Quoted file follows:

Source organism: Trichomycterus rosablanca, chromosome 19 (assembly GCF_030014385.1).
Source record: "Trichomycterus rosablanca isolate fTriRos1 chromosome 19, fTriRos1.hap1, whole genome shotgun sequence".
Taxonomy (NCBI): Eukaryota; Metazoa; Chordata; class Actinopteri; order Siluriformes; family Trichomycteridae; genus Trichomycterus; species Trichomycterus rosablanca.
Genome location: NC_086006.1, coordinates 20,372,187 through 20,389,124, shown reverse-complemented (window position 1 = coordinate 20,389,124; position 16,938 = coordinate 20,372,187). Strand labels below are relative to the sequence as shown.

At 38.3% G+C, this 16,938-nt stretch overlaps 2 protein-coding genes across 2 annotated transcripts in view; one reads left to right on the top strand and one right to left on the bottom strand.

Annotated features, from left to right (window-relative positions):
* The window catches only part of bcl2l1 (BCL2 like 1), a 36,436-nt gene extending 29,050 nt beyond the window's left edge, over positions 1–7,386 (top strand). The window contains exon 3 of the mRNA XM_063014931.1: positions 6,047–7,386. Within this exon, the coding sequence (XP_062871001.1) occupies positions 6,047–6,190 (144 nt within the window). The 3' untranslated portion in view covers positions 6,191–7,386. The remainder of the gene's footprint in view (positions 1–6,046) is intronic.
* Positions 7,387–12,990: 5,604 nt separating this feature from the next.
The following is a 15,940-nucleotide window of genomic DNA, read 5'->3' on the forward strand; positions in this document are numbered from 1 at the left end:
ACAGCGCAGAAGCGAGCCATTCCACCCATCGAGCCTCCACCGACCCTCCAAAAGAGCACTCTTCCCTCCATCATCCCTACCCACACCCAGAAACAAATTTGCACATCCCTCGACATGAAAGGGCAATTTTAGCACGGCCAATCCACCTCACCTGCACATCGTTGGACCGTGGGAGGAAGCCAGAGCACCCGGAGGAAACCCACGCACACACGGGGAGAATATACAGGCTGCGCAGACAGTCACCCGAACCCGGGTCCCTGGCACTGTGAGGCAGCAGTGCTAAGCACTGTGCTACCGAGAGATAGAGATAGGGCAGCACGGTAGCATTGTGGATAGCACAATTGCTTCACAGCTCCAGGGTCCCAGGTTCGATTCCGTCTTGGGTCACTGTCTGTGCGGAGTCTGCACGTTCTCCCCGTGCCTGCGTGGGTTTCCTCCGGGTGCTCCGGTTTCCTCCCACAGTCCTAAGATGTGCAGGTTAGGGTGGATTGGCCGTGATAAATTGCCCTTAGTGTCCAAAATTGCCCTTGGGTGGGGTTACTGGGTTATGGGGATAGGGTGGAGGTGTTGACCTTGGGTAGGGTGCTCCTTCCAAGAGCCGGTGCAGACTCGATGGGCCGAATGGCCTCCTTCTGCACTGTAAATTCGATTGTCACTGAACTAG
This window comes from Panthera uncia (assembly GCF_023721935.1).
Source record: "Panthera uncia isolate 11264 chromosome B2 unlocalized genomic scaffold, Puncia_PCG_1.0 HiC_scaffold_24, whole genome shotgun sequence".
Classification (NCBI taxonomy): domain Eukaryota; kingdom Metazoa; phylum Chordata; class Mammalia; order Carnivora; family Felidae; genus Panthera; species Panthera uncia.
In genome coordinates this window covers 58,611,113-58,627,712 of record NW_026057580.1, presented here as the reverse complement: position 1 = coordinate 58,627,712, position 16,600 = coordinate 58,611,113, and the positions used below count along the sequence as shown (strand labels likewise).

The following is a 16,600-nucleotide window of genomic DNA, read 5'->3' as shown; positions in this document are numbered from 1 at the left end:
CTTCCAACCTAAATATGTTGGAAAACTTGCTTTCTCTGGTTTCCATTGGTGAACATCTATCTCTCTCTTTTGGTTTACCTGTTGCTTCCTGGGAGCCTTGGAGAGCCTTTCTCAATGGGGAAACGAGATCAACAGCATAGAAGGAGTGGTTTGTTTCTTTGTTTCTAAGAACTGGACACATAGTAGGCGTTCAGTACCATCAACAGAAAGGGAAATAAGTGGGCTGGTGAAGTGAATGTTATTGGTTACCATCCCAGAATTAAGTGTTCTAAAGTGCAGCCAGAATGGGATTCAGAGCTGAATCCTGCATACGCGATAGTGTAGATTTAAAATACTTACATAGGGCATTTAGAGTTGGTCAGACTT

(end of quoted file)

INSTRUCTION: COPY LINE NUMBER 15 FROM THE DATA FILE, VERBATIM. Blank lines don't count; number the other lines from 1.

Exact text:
The following is a 16,600-nucleotide window of genomic DNA, read 5'->3' as shown; positions in this document are numbered from 1 at the left end: